Whether you’re celebrating the Lunar New Year in your favorite Chinese restaurant, ordering in or cooking up a quick stir-fry at home, it’s possible to have an authentic, delicious meal that is diabetes friendlier. It’s a good idea to check with your care team before making any changes to your diabetes meal plan.
Limit the rice and noodles
Rice and noodles are the biggest culprits to carb-overload when eating Chinese food – a single restaurant portion can top 2 cups. Keep in mind that a ⅓-cup serving of rice or noodles may have about 15 grams of carbs, so plan your portion accordingly. To make it more healthful, order brown rice, when available, instead of white, and if you are cooking at home, always use brown rice and whole-wheat noodles. (Learn more about the basics of carb counting.)
Keep sodium in check
Chinese food, made with salty seasonings like soy sauce, hoisin, oyster sauce and monosodium glutamate (MSG), can be high in sodium. To limit sodium, order menu items that are made to order, ask that yours be prepared without MSG and have the sauce on the side so you can add only a tiny amount of it. At home, use small amounts of low-sodium soy sauce and, for extra flavor, add chilies and fresh herbs such as cilantro or basil. (Read more about sodium and diabetes.) Also keep in mind that soy sauce may be a source of both carbs and gluten, although some store-bought brands are available in gluten-free versions.
Get off to a light start
At a restaurant, if there are appetizers to be shared, opt for steamed dumplings. Avoid fried egg rolls or spring rolls, fried wontons and shrimp toast. At home, opt for recipes with instructions for baked versions of your favorite appetizers.
Soup is a satisfying option
Hot and sour or egg drop soup are both lower-calorie, lower-carb options that may fill you up. Wonton soup is also a good choice, but remember to count the carbs in the wonton wrappers (a thin, 3½-inch square wrapper has about 5 grams of carbs).
Keep it family style
At Chinese restaurants, most dishes are more than enough for one serving and are usually meant to be enjoyed by the whole table. Order a more healthful appetizer and a main dish to share between two people. Depending on the restaurant, you may still have enough to take home for the next day’s lunch. When cooking at home, you may want to make enough food to have leftovers, but be sure to serve yourself a sensible portion and don’t be tempted to go back for seconds.
Scrutinize the sweet sauces
Many Chinese sauces are very sweet, including sweet and sour, duck sauce, hoisin and plum sauce. In a restaurant, ask that they use only half the sauce, or better yet, serve it on the side so that you can add a minimal amount to the dish yourself. At home, use these sauces in moderation or choose recipes for dishes that use ingredients with no added sugars or sweeteners.
Fill half your plate with veggies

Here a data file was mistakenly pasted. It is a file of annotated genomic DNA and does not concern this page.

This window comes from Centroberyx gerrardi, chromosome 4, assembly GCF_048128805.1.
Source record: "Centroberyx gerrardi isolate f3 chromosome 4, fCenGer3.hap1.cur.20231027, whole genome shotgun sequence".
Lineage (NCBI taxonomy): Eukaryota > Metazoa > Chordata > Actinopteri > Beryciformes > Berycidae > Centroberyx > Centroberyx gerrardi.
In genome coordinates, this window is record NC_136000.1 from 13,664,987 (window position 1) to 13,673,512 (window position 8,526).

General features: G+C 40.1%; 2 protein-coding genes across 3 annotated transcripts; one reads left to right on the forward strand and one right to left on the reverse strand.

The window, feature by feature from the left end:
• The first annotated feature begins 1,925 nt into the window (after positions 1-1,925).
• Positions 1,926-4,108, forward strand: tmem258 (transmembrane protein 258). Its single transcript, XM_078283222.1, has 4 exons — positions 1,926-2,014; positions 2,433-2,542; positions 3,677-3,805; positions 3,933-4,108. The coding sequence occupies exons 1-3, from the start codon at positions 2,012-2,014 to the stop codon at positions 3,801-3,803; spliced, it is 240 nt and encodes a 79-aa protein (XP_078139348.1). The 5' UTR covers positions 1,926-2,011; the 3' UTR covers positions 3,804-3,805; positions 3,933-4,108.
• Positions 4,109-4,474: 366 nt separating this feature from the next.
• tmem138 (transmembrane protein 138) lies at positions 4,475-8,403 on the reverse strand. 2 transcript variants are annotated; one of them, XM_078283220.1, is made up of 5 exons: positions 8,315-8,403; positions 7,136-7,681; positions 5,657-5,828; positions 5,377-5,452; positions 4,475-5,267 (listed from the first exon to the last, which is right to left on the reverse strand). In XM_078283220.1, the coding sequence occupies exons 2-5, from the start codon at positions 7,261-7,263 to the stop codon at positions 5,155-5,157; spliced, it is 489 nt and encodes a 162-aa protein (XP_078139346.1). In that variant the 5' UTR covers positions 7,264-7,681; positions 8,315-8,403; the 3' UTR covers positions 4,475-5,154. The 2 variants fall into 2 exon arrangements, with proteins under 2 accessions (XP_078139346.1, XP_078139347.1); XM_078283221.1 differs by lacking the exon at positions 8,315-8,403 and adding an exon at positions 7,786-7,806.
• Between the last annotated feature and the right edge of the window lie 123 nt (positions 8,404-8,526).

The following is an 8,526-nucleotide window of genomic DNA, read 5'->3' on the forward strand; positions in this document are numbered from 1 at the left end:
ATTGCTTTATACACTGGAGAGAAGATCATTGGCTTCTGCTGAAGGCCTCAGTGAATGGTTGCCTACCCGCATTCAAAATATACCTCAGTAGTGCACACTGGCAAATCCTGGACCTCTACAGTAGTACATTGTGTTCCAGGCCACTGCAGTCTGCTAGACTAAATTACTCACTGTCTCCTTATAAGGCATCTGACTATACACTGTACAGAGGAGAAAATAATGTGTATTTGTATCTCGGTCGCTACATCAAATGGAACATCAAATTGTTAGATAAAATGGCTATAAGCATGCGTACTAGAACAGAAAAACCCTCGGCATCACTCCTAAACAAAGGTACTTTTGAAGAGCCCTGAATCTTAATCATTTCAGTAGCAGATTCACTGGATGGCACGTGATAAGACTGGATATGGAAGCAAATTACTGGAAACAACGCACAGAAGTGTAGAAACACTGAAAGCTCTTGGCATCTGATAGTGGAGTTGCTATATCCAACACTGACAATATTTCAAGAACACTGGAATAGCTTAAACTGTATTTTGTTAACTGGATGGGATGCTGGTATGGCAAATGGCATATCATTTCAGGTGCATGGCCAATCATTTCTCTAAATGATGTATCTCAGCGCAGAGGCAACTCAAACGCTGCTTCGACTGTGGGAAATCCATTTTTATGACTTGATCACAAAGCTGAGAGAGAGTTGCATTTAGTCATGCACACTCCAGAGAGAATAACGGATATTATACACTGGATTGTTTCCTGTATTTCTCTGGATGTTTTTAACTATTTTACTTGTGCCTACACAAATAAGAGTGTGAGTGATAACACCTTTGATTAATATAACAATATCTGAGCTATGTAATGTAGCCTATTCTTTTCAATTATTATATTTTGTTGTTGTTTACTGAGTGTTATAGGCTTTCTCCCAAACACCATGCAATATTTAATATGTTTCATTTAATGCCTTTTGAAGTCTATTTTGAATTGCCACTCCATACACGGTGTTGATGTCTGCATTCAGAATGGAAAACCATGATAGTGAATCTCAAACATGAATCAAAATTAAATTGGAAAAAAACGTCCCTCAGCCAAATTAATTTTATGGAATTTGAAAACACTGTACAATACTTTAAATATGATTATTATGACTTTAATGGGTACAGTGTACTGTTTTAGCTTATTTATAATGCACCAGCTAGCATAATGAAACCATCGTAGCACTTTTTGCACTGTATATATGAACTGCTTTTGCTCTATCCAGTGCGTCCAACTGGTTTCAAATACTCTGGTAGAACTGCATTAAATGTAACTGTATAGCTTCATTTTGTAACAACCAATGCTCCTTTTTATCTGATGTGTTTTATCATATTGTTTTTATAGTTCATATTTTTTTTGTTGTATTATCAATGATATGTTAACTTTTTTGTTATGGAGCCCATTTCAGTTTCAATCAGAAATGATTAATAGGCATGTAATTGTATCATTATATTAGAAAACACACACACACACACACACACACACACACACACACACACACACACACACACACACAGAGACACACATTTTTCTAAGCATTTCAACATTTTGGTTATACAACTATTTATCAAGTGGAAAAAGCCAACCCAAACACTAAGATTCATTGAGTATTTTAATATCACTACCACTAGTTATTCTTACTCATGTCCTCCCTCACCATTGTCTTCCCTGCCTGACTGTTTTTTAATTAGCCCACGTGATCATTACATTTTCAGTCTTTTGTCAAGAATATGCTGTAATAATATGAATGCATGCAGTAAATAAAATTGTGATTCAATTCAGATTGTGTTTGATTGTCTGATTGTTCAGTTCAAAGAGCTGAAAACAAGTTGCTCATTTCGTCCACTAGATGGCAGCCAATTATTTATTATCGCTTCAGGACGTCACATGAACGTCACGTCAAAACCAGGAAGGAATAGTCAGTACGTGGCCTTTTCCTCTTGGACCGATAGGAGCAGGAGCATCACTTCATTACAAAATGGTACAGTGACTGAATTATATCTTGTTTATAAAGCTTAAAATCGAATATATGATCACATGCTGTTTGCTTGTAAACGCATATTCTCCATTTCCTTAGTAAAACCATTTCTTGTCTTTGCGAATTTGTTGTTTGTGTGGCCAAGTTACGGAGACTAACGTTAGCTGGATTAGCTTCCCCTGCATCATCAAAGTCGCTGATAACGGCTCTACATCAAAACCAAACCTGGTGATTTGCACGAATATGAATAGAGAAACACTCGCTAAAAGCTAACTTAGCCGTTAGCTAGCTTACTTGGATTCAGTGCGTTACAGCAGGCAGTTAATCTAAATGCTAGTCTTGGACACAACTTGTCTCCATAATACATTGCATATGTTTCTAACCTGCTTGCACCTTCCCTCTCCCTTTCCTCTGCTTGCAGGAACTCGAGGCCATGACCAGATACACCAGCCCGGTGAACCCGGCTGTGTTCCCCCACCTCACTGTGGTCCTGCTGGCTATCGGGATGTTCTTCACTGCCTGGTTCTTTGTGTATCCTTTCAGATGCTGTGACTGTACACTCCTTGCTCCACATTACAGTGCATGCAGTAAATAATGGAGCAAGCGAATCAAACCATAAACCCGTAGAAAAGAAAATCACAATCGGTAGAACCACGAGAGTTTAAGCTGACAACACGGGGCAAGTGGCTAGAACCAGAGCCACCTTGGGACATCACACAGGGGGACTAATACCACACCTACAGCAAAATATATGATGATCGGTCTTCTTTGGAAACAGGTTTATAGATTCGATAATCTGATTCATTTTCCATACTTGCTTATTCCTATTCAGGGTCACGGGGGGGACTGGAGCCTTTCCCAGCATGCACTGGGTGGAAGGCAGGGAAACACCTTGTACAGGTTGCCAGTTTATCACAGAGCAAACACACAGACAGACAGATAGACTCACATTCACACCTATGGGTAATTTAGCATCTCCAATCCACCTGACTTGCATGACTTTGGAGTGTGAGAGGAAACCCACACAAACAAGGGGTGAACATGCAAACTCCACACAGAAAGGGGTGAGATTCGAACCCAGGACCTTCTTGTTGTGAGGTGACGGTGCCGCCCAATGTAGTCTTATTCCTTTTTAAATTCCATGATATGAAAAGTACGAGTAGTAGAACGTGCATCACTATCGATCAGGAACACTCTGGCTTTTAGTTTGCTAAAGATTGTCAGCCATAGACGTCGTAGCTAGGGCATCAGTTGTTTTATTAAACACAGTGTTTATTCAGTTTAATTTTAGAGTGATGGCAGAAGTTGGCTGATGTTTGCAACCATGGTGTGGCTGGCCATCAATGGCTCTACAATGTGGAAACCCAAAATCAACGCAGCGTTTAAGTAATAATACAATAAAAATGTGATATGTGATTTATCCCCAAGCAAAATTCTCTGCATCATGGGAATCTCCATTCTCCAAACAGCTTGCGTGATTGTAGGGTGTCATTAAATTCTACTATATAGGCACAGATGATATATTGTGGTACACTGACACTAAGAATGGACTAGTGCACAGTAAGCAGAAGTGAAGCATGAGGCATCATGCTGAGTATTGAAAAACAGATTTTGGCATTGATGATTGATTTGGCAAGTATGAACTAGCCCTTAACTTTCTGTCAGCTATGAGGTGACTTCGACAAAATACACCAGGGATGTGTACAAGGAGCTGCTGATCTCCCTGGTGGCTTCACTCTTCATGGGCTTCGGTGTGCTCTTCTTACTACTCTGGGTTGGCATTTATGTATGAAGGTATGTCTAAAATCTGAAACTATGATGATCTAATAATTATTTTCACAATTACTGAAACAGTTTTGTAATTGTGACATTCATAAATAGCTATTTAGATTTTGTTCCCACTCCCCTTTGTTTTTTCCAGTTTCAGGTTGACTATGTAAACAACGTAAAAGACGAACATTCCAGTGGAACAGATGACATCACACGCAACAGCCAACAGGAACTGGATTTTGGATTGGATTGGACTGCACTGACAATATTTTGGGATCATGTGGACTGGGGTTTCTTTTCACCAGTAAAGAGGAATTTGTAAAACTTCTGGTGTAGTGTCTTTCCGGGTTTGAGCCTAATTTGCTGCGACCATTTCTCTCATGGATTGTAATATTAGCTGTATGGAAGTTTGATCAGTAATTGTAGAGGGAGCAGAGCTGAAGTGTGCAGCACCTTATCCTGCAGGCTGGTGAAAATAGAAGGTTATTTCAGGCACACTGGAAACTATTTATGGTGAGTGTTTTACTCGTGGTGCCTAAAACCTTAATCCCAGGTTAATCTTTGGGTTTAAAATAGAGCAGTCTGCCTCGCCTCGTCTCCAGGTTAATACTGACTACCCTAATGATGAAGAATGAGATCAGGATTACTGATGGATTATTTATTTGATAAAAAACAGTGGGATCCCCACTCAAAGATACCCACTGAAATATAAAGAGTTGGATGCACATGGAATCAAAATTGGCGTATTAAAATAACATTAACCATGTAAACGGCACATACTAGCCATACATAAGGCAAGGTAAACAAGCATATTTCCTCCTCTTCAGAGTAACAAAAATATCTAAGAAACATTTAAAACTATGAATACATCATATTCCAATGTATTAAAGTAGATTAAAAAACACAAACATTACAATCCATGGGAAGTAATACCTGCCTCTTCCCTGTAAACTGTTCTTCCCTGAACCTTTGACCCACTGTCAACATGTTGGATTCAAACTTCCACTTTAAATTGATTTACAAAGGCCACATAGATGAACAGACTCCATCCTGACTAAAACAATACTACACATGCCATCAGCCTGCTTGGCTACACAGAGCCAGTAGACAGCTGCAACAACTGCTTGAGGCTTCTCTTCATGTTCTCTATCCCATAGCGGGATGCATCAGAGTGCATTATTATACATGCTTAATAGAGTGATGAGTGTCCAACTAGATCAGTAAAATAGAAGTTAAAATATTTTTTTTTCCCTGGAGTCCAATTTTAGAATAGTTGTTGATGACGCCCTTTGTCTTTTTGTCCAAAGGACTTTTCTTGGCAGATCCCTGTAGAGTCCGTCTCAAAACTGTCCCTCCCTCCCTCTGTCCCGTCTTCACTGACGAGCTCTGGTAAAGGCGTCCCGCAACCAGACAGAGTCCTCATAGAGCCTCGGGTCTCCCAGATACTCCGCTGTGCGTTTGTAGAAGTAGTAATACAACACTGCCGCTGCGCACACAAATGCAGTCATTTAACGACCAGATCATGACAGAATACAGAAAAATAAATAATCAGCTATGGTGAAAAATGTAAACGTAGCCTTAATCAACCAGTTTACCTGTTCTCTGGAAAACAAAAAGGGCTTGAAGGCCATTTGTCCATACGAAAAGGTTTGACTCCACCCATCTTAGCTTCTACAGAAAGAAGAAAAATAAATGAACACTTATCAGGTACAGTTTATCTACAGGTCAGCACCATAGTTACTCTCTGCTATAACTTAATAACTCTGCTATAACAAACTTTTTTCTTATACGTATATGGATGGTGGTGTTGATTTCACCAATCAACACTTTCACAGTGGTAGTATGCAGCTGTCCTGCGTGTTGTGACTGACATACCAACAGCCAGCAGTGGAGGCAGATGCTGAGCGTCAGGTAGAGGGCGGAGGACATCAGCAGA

Choose a dish that is a combination of meat or tofu along with vegetables, and ask if the chef can add more vegetables to your dish. If you do order a dish without vegetables included, order simple stir-fried or steamed vegetables with no sweet sauces to accompany your main dish. One vegetable to avoid in Chinese restaurants is stir-fried eggplant, since it absorbs a lot of oil in cooking. When you cook Chinese food at home, always add more veggies to the recipe, or serve steamed vegetables alongside. (Learn more about serving sizes and carb counts for popular vegetables.)
The lowest-calorie, lower-carb Chinese dishes include shrimp or chicken with garlic sauce or lobster sauce, moo goo gai pan, and any steamed chicken, shrimp or fish dish. Stir-fried dishes can be healthful, too, as long as you ask that the food be prepared using very little oil and you choose a dish that doesn’t have a sweet sauce. If you’re eating out, research the restaurant’s menu online and make your choices before you get there – if you’ve already made up your mind, you’ll be less tempted by the unhealthy options when you get to the restaurant.
Battered, fried and sauced, oh my!
Avoid dishes like General Tso’s chicken, sweet and sour chicken and lemon chicken, since these dishes are battered before deep-frying and then coated in a sauce. Pass on dishes with the words crispy, battered or breaded, since these almost always mean the dish is fried. At home, you can make healthful versions of these dishes that are not battered nor deep-fried and using only a small amount of sauce.
Save room for a fortune cookie
At about 7 grams of carbs and 30 calories, it’s your lucky day!
Jackie Mills is the author of 1,000 Diabetes Recipes and The Big Book of Diabetic Desserts. She is also a food writer and registered dietitian who develops recipes for such national magazines as Cooking Light and Family Circle as well as for books such as The American Medical Association Type 2 Diabetes Cookbook. She was formerly the food editor at Redbook magazine. Mills is a paid contributor for The DX. All opinions contained in this article reflect those of the contributor, and not of Sanofi US, its employees, agencies, or affiliates.
© 2015 The DX: The Diabetes Experience